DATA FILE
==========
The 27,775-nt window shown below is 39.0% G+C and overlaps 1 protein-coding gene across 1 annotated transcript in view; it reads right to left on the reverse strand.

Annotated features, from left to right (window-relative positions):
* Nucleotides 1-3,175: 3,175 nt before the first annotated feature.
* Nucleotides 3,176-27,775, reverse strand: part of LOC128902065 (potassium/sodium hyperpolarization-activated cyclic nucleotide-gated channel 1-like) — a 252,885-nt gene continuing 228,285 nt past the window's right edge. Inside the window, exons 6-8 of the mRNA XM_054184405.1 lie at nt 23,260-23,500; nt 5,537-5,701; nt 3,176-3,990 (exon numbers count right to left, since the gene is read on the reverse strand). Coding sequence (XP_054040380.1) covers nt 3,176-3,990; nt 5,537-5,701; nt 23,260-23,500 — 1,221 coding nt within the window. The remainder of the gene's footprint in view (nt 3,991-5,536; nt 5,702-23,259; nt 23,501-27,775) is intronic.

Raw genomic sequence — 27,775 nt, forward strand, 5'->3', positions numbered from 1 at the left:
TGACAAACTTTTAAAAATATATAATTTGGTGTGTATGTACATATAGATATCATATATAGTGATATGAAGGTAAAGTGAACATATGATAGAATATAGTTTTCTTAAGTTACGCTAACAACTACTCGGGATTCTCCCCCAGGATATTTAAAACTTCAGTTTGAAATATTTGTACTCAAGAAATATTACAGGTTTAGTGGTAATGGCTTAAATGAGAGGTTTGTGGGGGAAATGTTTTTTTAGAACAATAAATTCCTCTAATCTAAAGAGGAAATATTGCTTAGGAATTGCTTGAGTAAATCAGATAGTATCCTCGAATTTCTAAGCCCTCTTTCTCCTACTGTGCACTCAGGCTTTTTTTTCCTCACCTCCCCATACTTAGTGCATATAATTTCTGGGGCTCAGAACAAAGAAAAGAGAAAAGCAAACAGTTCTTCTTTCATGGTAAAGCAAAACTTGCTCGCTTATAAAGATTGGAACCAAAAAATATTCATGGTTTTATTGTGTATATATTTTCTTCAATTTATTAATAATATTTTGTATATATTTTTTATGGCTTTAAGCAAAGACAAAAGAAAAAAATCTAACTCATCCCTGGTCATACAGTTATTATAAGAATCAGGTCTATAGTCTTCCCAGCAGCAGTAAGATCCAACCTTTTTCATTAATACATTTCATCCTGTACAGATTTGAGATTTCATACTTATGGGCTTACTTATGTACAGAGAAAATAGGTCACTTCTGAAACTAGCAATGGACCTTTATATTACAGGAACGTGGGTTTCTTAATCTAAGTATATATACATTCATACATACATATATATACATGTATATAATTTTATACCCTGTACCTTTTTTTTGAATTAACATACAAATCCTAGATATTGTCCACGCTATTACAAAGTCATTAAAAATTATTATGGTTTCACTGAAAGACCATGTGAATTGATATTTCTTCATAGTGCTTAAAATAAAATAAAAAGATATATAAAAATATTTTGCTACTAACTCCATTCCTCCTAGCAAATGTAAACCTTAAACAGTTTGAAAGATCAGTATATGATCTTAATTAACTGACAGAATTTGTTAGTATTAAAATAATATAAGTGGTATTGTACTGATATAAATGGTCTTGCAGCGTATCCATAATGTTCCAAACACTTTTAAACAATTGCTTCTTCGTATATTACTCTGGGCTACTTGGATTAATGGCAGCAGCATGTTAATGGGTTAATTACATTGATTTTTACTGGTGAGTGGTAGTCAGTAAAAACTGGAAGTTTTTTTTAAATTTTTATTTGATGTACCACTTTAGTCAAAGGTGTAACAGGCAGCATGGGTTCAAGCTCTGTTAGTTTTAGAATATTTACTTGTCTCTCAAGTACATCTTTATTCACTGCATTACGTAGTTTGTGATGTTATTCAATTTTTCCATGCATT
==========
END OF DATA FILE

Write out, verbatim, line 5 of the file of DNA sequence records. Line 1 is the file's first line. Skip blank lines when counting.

Raw genomic sequence — 27,775 nt, forward strand, 5'->3', positions numbered from 1 at the left: